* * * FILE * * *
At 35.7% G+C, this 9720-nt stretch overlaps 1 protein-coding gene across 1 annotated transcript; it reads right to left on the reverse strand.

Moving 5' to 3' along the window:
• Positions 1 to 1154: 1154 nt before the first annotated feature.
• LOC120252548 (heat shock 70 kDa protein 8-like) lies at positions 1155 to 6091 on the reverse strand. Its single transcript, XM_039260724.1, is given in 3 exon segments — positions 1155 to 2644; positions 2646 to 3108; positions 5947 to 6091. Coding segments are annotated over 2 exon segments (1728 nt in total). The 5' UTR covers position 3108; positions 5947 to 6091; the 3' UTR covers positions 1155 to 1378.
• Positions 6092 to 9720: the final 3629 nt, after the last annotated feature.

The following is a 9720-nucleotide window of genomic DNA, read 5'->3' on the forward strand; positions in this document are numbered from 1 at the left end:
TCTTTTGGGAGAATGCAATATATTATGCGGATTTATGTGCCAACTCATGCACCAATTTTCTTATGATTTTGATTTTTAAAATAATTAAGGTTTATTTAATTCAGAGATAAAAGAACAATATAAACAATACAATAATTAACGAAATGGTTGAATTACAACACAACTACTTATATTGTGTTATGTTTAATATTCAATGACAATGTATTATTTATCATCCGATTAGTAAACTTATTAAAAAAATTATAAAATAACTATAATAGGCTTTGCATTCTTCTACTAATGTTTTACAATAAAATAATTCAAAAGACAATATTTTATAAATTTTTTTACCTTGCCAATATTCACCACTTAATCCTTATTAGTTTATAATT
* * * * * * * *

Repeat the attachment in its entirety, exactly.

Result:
At 35.7% G+C, this 9720-nt stretch overlaps 1 protein-coding gene across 1 annotated transcript; it reads right to left on the reverse strand.

Moving 5' to 3' along the window:
• Positions 1 to 1154: 1154 nt before the first annotated feature.
• LOC120252548 (heat shock 70 kDa protein 8-like) lies at positions 1155 to 6091 on the reverse strand. Its single transcript, XM_039260724.1, is given in 3 exon segments — positions 1155 to 2644; positions 2646 to 3108; positions 5947 to 6091. Coding segments are annotated over 2 exon segments (1728 nt in total). The 5' UTR covers position 3108; positions 5947 to 6091; the 3' UTR covers positions 1155 to 1378.
• Positions 6092 to 9720: the final 3629 nt, after the last annotated feature.

The following is a 9720-nucleotide window of genomic DNA, read 5'->3' on the forward strand; positions in this document are numbered from 1 at the left end:
TCTTTTGGGAGAATGCAATATATTATGCGGATTTATGTGCCAACTCATGCACCAATTTTCTTATGATTTTGATTTTTAAAATAATTAAGGTTTATTTAATTCAGAGATAAAAGAACAATATAAACAATACAATAATTAACGAAATGGTTGAATTACAACACAACTACTTATATTGTGTTATGTTTAATATTCAATGACAATGTATTATTTATCATCCGATTAGTAAACTTATTAAAAAAATTATAAAATAACTATAATAGGCTTTGCATTCTTCTACTAATGTTTTACAATAAAATAATTCAAAAGACAATATTTTATAAATTTTTTTACCTTGCCAATATTCACCACTTAATCCTTATTAGTTTATAATT